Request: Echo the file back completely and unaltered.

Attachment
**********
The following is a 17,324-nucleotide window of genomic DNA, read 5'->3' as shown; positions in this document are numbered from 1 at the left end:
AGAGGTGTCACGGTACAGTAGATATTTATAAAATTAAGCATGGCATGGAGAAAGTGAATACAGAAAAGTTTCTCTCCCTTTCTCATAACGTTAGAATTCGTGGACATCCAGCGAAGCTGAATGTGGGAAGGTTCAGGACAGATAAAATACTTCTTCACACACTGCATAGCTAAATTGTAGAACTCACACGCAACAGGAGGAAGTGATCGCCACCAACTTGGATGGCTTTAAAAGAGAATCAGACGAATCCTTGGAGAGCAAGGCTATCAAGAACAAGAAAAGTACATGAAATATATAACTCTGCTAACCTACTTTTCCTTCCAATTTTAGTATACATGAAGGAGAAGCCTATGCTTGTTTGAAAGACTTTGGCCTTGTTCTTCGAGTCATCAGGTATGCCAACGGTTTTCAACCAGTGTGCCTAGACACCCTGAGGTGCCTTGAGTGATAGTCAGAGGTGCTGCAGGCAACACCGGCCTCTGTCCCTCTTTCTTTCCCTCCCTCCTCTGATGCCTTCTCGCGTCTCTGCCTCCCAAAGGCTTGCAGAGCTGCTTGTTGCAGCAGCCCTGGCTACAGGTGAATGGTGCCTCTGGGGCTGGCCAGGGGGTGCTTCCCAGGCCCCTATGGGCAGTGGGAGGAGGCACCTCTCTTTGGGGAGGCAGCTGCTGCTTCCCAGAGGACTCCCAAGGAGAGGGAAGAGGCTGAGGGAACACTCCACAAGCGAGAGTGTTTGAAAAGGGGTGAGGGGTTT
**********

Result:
The following is a 17,324-nucleotide window of genomic DNA, read 5'->3' as shown; positions in this document are numbered from 1 at the left end:
AGAGGTGTCACGGTACAGTAGATATTTATAAAATTAAGCATGGCATGGAGAAAGTGAATACAGAAAAGTTTCTCTCCCTTTCTCATAACGTTAGAATTCGTGGACATCCAGCGAAGCTGAATGTGGGAAGGTTCAGGACAGATAAAATACTTCTTCACACACTGCATAGCTAAATTGTAGAACTCACACGCAACAGGAGGAAGTGATCGCCACCAACTTGGATGGCTTTAAAAGAGAATCAGACGAATCCTTGGAGAGCAAGGCTATCAAGAACAAGAAAAGTACATGAAATATATAACTCTGCTAACCTACTTTTCCTTCCAATTTTAGTATACATGAAGGAGAAGCCTATGCTTGTTTGAAAGACTTTGGCCTTGTTCTTCGAGTCATCAGGTATGCCAACGGTTTTCAACCAGTGTGCCTAGACACCCTGAGGTGCCTTGAGTGATAGTCAGAGGTGCTGCAGGCAACACCGGCCTCTGTCCCTCTTTCTTTCCCTCCCTCCTCTGATGCCTTCTCGCGTCTCTGCCTCCCAAAGGCTTGCAGAGCTGCTTGTTGCAGCAGCCCTGGCTACAGGTGAATGGTGCCTCTGGGGCTGGCCAGGGGGTGCTTCCCAGGCCCCTATGGGCAGTGGGAGGAGGCACCTCTCTTTGGGGAGGCAGCTGCTGCTTCCCAGAGGACTCCCAAGGAGAGGGAAGAGGCTGAGGGAACACTCCACAAGCGAGAGTGTTTGAAAAGGGGTGAGGGGTTT